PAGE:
Not a bad view to spend a weekend with, eh?
Nor is this one, mind.
With the entire Rowardennan Lodge hostel on the banks of the loch set aside for Dramboree, we were soon settling in and then preparing for the headline tasting. All 64 of us were in on this one (for the other tastings we were split, allowing for more intimate sessions), with Stephen Marshall candidly talking us through a number of potential future releases from the John Dewar & Sons distilleries.
This included in-progress samples of Aultmore, Royal Brackla, Deveron and Craigellachie, some of which Stephen really liked, some of which he wasn’t so keen on and may require a bit of a rethink. As Global Marketing Manager for Dewars, Stephen (who took many of us around Aberfeldy distillery a year earlier) doesn’t do a lot of tastings these days and it’s fantastic that people like him are willing to take the time to do a special session for the knowledgeable, fun folk at Dramboree.
The official welcome.
A delightfully familiar sight at Dramboree.
(Also just pictured, Mats Hummels was helping Germany beat France 1-0, which Stephen and I were able to keep tabs on through the wonder of technology.)
(left to right:) 12yo & 21yo Aultmores, a 16yo Royal Brackla, a 25yo Deveron, 13yo & 23yo Craigellachies
The weekend isn’t just about tastings and masterclasses though, as each person attending is also invited to bring a bottle or two along for the communal whisky table!
…there was an embarrassment of riches to explore.
(Some rather nice looking ones on the far right there!)
And so, as Friday came to a close (and Brazil scraped through against the impressive Colombians) we sat around enjoying some delicious whisky as we happily chatted away with the like-minded ladies and gents.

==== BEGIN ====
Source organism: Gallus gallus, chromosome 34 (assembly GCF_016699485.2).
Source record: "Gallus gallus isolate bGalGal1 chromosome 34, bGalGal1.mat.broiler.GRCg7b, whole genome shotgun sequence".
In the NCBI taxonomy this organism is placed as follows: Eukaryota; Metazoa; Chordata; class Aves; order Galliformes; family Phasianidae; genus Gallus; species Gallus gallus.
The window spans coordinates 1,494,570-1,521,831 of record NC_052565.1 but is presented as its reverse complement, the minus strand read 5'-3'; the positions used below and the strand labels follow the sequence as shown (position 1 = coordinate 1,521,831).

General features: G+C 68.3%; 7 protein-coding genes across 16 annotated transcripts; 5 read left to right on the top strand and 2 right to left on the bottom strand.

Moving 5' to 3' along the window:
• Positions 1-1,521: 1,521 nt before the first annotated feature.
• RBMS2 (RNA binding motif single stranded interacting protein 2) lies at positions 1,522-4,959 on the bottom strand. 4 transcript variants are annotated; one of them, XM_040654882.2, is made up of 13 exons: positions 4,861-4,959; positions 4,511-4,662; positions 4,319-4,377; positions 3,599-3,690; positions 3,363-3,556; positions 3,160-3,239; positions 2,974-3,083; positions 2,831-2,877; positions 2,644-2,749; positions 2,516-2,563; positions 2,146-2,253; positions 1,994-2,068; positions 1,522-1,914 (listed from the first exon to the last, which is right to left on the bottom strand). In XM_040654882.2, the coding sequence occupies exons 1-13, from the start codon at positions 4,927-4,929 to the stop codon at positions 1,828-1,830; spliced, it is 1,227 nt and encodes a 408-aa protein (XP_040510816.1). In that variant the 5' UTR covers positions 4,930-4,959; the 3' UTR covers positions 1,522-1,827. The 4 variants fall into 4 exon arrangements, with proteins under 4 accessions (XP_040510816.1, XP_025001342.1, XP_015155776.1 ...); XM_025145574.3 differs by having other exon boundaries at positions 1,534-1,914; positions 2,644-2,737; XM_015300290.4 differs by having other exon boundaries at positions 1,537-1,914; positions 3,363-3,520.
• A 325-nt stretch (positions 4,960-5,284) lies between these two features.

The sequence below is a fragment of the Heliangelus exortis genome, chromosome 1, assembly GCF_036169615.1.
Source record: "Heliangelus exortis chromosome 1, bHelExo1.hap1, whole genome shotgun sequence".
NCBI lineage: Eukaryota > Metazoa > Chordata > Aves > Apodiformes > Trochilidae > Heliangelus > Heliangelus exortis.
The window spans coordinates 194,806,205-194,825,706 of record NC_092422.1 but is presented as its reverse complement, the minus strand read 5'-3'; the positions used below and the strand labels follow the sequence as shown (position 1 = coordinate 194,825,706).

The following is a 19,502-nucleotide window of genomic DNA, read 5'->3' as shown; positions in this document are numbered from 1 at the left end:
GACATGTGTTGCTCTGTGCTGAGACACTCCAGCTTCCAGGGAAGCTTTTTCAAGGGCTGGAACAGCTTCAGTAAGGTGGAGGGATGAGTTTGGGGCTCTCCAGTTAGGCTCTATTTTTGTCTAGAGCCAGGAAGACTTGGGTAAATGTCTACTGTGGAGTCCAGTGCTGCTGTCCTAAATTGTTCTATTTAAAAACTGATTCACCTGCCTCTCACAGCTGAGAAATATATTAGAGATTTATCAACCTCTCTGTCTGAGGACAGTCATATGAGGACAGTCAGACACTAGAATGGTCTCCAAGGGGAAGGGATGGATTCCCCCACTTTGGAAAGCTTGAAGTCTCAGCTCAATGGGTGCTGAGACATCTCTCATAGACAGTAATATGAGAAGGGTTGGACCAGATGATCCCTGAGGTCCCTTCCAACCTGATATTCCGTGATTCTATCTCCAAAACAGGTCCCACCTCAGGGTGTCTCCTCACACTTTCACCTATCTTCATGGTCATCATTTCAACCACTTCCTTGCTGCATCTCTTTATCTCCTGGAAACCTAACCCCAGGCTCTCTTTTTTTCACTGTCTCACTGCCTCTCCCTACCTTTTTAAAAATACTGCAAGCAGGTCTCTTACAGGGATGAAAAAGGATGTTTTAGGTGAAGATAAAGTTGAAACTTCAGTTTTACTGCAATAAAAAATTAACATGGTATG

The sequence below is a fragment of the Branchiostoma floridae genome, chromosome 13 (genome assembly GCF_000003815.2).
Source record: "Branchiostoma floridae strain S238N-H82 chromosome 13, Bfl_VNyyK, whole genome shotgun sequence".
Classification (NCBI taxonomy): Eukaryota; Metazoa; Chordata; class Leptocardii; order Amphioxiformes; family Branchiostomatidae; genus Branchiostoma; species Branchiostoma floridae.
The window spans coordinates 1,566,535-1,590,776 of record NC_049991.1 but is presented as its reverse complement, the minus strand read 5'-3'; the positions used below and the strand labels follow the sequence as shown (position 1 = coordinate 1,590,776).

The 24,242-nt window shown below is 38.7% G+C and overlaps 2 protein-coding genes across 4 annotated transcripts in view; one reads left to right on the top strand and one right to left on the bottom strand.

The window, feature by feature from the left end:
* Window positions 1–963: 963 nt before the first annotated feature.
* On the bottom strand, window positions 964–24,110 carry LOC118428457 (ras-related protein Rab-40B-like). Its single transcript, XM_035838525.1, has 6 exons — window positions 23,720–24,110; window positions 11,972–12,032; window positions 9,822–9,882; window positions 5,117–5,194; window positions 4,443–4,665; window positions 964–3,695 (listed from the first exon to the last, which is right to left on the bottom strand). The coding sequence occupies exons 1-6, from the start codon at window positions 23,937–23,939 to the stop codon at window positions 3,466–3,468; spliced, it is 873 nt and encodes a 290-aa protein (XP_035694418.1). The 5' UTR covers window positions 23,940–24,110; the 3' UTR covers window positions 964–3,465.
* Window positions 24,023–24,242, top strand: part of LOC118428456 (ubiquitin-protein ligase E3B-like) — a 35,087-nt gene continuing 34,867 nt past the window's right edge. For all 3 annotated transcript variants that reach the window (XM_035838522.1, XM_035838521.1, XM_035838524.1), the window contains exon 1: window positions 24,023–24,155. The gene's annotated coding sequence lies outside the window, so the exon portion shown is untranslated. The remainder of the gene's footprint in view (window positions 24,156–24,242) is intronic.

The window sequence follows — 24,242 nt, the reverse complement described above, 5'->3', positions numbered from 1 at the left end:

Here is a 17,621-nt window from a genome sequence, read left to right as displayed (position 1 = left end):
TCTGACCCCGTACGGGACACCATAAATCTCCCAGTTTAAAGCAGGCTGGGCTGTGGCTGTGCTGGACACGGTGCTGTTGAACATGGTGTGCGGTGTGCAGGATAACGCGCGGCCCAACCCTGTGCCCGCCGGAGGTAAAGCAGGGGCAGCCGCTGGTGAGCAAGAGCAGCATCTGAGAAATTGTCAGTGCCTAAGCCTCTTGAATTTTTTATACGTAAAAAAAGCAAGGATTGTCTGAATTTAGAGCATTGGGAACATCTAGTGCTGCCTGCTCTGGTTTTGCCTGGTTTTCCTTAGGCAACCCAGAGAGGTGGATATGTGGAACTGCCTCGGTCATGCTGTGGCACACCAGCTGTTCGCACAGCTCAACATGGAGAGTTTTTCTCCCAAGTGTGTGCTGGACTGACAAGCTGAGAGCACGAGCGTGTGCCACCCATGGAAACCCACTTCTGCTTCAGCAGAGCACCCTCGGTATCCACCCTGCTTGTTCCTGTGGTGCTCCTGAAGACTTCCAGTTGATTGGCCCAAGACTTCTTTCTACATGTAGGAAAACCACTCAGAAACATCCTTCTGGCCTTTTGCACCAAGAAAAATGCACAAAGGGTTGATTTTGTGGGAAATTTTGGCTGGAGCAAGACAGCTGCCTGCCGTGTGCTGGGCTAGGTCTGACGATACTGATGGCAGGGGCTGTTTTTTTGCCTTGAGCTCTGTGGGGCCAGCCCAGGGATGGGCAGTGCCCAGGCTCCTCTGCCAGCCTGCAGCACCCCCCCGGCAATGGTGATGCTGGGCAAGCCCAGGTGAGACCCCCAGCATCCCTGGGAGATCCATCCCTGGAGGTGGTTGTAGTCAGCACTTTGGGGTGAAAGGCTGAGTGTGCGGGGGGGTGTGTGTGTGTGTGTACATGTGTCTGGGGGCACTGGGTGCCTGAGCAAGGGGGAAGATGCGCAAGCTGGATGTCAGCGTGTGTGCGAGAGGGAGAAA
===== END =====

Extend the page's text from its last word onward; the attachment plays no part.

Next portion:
The timetable for Saturday’s activities began with a loony dook, which consisted of launching one’s self into the ‘refreshingly’ cool waters of the loch. Jonny told us that this was entirely optional, of course, but that he’d think less of anyone who didn’t take part. Look, I’m sorry Jonny, really I am. I was just very, very, very asleep. Again, maybe next year? (Please don’t make me do it next year.)
Crackers the lot of ‘em.
After breakfast it was time for the distillery visit. Last year, as mentioned, we visited Aberfeldy. This year we were heading to (no, not Loch Lomond) Glengoyne! The distillery didn’t exactly put on anything ‘special’ unfortunately, a reflection on them rather than our marvellous trip organisers, it must be said.
Although, they can at least park their 4×4 correctly…
The tour guides even decided against changing their usual introductory spiel about “Highland Single Malt Scotch Whisky” despite being aware of their audience. (5 minutes (or more?) of “Highland means… Single means… Malt means… Scotch means… Whisky means…” Erm yes, quite.) It is a very pretty distillery though and I’m sure we did all learn something throughout the tour, which is run by friendly and enthusiastic guides. For example, did you know that the main road outside the distillery lies on the Highland/Lowland divide? This means that the car park and the dunnage warehouses where the whisky matures actually lie in the Lowlands.